Since the time of the Great Famine in 1847, the population of Ireland steadily decreased until the time of economic expansion in the 1960s. The principal causes of this decline were high emigration and low marriage rates due to a stagnant economy and large-scale unemployment. Ireland did not experience the demographic transition typical of most Western European countries in the post-World War II period. It was not until much later that Ireland manifested the characteristics of this transition, giving rise in the 1970s to a baby boom. The effects of this baby boom have been a major influence on Irish families since then, with Ireland having the youngest population in the European Union.
With an upsurge in the economy in the 1960s, birth rates increased. By 1971 the birth rate had reached a high of 22.7 per 1000 of population, giving a total period fertility rate of four, which is almost twice the replacement level. Since then, birth rates have declined, and by the 1990s they were below replacement level. By 2000 the birth rate had fallen to 14.3 and the total period fertility rate to 1.89 (Vital Statistics 2001). However, due to an increase in net immigration, largely because of the return of Irish workers and their families to take up employment in Ireland's new booming economy of the 1990s, the population continued to increase.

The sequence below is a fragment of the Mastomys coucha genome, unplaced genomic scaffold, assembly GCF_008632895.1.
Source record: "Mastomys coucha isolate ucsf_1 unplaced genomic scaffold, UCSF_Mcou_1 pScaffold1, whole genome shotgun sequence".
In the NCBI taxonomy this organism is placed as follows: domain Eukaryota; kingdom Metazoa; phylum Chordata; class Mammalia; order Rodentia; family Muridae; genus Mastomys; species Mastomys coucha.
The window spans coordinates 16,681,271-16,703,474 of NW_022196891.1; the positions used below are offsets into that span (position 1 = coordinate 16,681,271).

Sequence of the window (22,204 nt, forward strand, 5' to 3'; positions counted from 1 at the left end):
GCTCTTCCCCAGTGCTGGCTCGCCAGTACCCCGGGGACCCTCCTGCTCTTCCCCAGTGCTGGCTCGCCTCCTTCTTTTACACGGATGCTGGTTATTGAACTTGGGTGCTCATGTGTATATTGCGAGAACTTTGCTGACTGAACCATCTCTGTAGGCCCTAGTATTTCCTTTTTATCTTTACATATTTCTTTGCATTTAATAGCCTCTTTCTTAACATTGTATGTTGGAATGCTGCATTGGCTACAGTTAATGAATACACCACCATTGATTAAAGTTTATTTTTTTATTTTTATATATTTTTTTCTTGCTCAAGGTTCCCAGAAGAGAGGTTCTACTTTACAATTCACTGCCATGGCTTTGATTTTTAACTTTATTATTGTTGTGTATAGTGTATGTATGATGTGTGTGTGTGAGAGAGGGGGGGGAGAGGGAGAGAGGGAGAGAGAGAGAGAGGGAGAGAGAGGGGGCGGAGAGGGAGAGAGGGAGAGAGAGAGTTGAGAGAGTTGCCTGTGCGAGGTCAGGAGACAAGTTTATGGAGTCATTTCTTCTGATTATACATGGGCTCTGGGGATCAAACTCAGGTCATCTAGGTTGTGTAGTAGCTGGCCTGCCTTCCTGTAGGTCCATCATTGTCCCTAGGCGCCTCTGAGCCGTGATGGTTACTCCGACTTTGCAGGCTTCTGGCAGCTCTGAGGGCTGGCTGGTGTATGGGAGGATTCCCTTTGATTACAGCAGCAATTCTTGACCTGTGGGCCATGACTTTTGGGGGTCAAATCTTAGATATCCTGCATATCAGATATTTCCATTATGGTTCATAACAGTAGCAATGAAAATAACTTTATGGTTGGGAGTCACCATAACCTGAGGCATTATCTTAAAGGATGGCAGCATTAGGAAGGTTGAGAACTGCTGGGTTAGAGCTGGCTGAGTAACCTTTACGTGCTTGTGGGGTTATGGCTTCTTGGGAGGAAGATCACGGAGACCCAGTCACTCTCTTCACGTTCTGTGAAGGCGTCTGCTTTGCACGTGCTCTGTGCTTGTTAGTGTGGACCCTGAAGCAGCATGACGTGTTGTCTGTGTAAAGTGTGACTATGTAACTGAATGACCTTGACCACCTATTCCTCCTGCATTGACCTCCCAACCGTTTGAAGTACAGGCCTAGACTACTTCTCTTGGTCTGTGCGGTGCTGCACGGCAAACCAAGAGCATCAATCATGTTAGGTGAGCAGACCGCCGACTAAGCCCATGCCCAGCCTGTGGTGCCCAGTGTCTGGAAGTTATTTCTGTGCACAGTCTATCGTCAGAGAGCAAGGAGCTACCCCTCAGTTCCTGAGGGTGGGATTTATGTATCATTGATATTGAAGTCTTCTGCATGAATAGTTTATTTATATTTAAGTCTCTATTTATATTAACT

These changes were also accompanied by changes in marriage rates, age at time of marriage, age at the time of first maternity, family size, the number of out-of-wedlock births, marital separation, and cohabitation. By the end of the twentieth century Ireland had caught up with the demographic trends in most Western European countries and, apart from some differences, the overall pattern is much the same. The biggest difference is that while most of Europe experienced these changes over a period of two generations, Ireland went through them in one.